Windows 11 is here, and Microsoft has been bullish in the promotion of its upcoming desktop OS. A lot of its key features have been well-publicised, from an all-new design language to revamped Start menu and stock apps. There’s also a new taskbar, direct Microsoft Teams integration and native support for Android apps.
However, these are common knowledge for most people with a keen interest in Windows 11. It’s only by diving a little deeper into the beta (available to everyone via the Windows Insider Program) that we find some of the more subtle changes. With that in mind, here are seven key changes in Windows 11 that you might have missed
The redesigned File Explorer is one of Windows 11’s most high-profile changes. Key updates include new folder icons and a streamlined UI. However, this includes a brand-new navigation system at the top of the window.
Gone are the classic File, Home, Share and View tabs, with key commands such as New Folder, Cut, Copy and Paste in their place. Some buttons also change depending on what you have selected – a .png file offers the option to set it as the desktop background or rotate it, for example.
However, this new streamlined design doesn’t mean all the previous settings have been removed. Instead, they’re located within three drop-down menus. One provides the option to sort and group, another for how the files/folders are displayed and a third for many of the settings we’d previously find within the File menu.
How long will updates take?
If you often put off updating your PC, you’re not alone. One of the main reasons for this is uncertainty over how long they’ll take. Having your device out of action for 2 minutes will probably be fine; 2 hours less so.
Microsoft is helping to solve this problem in Windows 11 with estimated update times. Within the Windows Update section of Settings and power menu will now display how long any pending updates are expected to take.
The Settings menu has had plenty of attention in Windows 11, but there’s one change you might not have noticed. Microsoft will now recommend settings to you, if it thinks something is worth your attention.
For example, in the Power & battery settings, the screenshot below mentions that the device is set to never sleep and the screen to never turn off. This could deplete your battery life more quickly, so there’s the option to quickly make a change.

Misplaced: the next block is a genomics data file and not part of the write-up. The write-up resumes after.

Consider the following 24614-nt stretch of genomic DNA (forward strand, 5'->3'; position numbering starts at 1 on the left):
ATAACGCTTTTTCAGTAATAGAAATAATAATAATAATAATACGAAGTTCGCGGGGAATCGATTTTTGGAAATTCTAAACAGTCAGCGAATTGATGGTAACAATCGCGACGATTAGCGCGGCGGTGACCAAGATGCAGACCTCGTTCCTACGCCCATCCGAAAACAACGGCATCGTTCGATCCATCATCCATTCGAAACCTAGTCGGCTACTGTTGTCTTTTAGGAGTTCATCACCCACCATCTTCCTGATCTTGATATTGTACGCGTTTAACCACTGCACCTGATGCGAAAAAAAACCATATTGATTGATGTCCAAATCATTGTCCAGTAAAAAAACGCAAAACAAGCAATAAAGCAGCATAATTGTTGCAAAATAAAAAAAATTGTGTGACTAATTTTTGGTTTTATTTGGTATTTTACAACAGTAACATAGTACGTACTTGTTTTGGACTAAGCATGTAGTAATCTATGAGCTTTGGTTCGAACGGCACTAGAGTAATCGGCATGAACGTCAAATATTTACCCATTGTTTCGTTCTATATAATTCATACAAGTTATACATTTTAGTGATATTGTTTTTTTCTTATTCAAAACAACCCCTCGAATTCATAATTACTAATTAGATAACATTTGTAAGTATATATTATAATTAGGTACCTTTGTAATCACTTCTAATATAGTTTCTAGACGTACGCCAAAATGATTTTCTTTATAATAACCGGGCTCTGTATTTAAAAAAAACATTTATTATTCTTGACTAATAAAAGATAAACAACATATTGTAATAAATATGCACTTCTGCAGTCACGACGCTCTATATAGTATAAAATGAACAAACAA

Microsoft has made plenty of tweaks to the Windows 11 Settings menu. One of the most interesting new features is the option to control how much installed apps run in the background. This only works for some pre-installed apps, but offers a choice between always, power optimised (the recommended option) and never.
Within Advanced network settings, you’ll find another new option. You can now quickly enable or disable individual Wi-Fi or Ethernet adapter at the click of a button. The down arrow also provides an overview of each adapter’s current status.
However, one of the lesser-known updates is that it’s now taken on options that were previously available elsewhere. One such example is the classic ‘Volume mixer’ window – it’s now available under System > Sound. One new setting added in Windows 11 is the option to control sound on an app-by-app basis.
Three audio output options that were previously exclusive to the Control Panel – Format, Volume and Enhance Audio – are all now located within the Settings menu. There’s also a new, streamlined set of options for the speakers and microphone.
Streamlined backup options
Within the new Settings menu, you’ll also find a redesigned backup page. It’s promoting the option Microsoft wants you to use – via its OneDrive cloud storage service.
If you’re looking to back up your files to an external storage device or perform a full backup, you’ll have to look elsewhere. These are now found via System > Storage > Advanced storage settings > Back-up options. For an easier alternative, they can still be found within the legacy Control Panel too.
One of Windows 11’s visual changes that you might not have noticed is the slightly taller taskbar. It’s around six pixels taller than the Windows 10 version, presumably for easier use as a touchscreen or with a stylus.
However, you are stuck with this vertical arrangement – Windows 11 doesn’t let you change the taskbar position. There’s also no longer an option for app labels within the taskbar.
Windows 11 has a new context menu, which appears when you right-click an item anywhere throughout the user interface. It features the new font and rounded corners we’ve come to associate with the new OS, but there is a quick way to access the Windows 10 version.
At the bottom of the menu, just click the ‘Show more options’ button. If you prefer, it’s also available using the Shift + F10 keyboard shortcut.
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